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Monday, 01 October 2012 17:24


Written by David Sheppard
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n  The First Two Years: Biosocial Development

n  Slides prepared by Kate Byerwalter, Ph.D., Grand Rapids Community College

n  Body Changes

n  An average newborn is 7½ lbs, 20 inches.

n  Infants triple their birthweight by 1 year.

n  By age two, they are about ½ their adult height (!) and ¼ their adult weight.

n  Body Changes

n  Body Changes (cont.)

Percentile ranks: allow comparisons of an individual infant to group norms

¨  A sudden drop in percentile rank might indicate a developmental problem.

Head Sparing: in cases of inadequate nutrition, the brain keeps growing

Advantages to breast feeding:

n  Nutritionally balanced, antibodies/ illnesses ,$, convenient, bonding, SIDS, IQ, mother’s body

n  The Wonderful World of SLEEP

Newborns sleep 17+ hours a day.

Students sleep through 100% of Mr. Sheppard’s lectures

n  Infant Sleep (cont.)

n  Infants gradually adjust to the family’s sleep schedule.

¨  80% of 1 year olds sleep “through the night”

¨  Sleep cycles are influenced by brain maturation, diet, child-rearing practices, and birth order

Make It Real: Co-Sleeping

Some families practice “co-sleeping,” in which the family shares a bed.

Why might a family do this? Do you think it could benefit or harm an infant? 

n  Research on Co-Sleeping

CULTURE influences the decision (it is more common in Eastern culture)

n  It is not harmful to an infant, under normal circumstances (e.g., if adult is not drunk)

n  It may increase dependence on parents

n  Brain Development

n  Brain development during infancy is fascinating and rapid.

¨  By the age of 2, the brain is 75% its adult weight

¨  Neural connections in the brain also develop

n  Brain Development (cont.)

Regional specialization: neurons in certain areas of the brain correspond to different tasks

¨  Examples: language, vision, smell, emotional processing, recognizing faces vs. objects, etc.

n  The Developing Cortex

n  Brain Development (cont.)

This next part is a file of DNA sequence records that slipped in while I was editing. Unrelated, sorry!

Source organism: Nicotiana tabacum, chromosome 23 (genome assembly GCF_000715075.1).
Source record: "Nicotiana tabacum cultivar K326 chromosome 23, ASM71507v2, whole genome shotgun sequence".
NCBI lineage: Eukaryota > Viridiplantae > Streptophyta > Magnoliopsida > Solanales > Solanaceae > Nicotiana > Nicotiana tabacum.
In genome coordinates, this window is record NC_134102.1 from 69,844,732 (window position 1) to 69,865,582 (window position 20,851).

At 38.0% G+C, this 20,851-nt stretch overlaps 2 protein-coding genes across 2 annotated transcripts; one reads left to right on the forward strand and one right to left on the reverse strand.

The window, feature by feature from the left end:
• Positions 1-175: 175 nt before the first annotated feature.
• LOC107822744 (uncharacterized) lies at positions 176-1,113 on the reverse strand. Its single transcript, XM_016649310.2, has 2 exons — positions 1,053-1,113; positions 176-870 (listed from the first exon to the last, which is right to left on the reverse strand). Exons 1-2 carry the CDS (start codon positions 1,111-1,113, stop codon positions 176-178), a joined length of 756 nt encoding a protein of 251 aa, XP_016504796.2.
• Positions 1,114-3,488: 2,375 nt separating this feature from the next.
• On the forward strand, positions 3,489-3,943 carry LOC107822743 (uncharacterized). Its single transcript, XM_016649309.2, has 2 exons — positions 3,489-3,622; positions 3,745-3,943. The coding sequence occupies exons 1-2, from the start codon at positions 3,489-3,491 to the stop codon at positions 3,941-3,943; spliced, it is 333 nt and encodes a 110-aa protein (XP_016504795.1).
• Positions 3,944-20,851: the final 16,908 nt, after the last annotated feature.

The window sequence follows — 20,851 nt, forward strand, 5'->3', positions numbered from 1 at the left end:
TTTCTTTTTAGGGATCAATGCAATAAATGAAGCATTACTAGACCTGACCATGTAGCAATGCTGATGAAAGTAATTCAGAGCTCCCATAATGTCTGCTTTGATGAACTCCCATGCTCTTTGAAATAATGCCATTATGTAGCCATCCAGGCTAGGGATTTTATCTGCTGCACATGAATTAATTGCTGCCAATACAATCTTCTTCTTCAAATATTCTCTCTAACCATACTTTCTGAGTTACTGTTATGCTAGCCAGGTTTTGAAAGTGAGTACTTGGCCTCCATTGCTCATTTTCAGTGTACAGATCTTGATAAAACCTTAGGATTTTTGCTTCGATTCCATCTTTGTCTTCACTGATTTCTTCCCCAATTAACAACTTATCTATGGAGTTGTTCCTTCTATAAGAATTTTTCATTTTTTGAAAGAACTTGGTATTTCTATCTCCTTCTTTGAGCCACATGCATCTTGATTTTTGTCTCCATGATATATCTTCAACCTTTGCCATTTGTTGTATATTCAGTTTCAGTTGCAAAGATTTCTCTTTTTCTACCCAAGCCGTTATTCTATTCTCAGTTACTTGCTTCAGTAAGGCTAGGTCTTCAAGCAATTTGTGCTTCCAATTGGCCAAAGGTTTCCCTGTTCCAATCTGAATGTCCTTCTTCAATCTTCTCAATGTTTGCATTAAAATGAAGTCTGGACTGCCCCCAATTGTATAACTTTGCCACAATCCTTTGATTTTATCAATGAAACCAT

Transient exuberance: rapid proliferation of new neural connections in infancy

¨  As many as 15,000 new connections per neuron and 100 trillion synapses by age 2!

Pruning makes the brain more efficient by eliminating underused connections.

n  What influences early brain development?

n  Brain development is influenced by maturation and experiences.

Experience-expectant brain functions require basic common experiences.

¨  Example: No matter where an infant lives, he or she hears sounds and language.

n  What influences early brain development? (cont.)

Experience-dependent brain functions depend on exposure to particular events.

¨  Example: The particular sounds and language heard (and learned) varies across infants.

¨  Example: The development of impulse control depends on both maturation and practice.

n  Why are neural connections so important?

n  A certain level of neural connections indicate healthy brain development.

Lack of connections may result from child abuse or neglect early in life, and can have lasting consequences.

¨  Example: Infants in orphanages

n  Implications for Caregivers

n  Is it possible to overstimulate an infant? YES!

n  The key is to follow the infant’s lead

Self-righting: an infant’s inborn drive to use whatever experiences available to develop the brain (wow!)

n  Infant Senses

n  All five senses function at birth

¨  Vision, hearing, taste, touch, smell

Perception (the brain’s processing of the sensation) develops over time.

n  Infant Senses (cont.)

Hearing: is well developed at birth

¨  Infants respond to sudden noises, human voice, phonemes of language

Vision: is the least mature sense at birth

¨  Bionocular vision develops around 14 weeks

¨  “Adult” vision (20/20) by one year

n  Infant Senses (cont.)

Taste, touch, smell function well at birth

n  Motor Skills

n  Motor skills develop according to two principles:

¨  Cephalocaudal: growth proceeds from head-to-toe (e.g., head lift before sit, stand, walk)

¨  Proximal-distal: growth proceeds from torso outward (e.g., sucking before kicking)

n  Motor Skills (cont.)

Reflexes account for the first motor skills.

Survival reflexes include sucking, breathing, body temperature.

n  Other reflexes include the Babinski, Moro, and stepping reflexes.

n  Infant Reflexes

n  : Motor Skills

At what age do you think most infants learn to walk?

What about you?

n  Motor Skills (cont.)

Gross motor skills involve large muscle movements.

¨  Examples: crawling, sitting, walking

¨  Walking typically occurs around 12 months, with great variability across infants.

¨  Walking requires muscle strength, brain maturation, and practice.

n  Motor Skills (cont.)

Fine motor skills involve small muscle movements.

¨  Examples: learning to grasp, shake, pull an object, hold a spoon, write, draw, etc.

n  Motor skills are influenced by genes, culture, and patterns of infant care.

n  Public Health Measures

Infant survival rates have increased significantly in the past century, due to better nutrition, cleaner water, and immunization.

n  Although not without controversy, immunization has been hailed as a major achievement  (e.g., significantly reducing polio, small pox, measles).

n  Sudden Infant Death Syndrome

SIDS is infant death of an unknown cause.

Protective factors (although not a guarantee) include: NO cigarette smoke in house, noise and touch during sleep, breast feeding, sleeping on back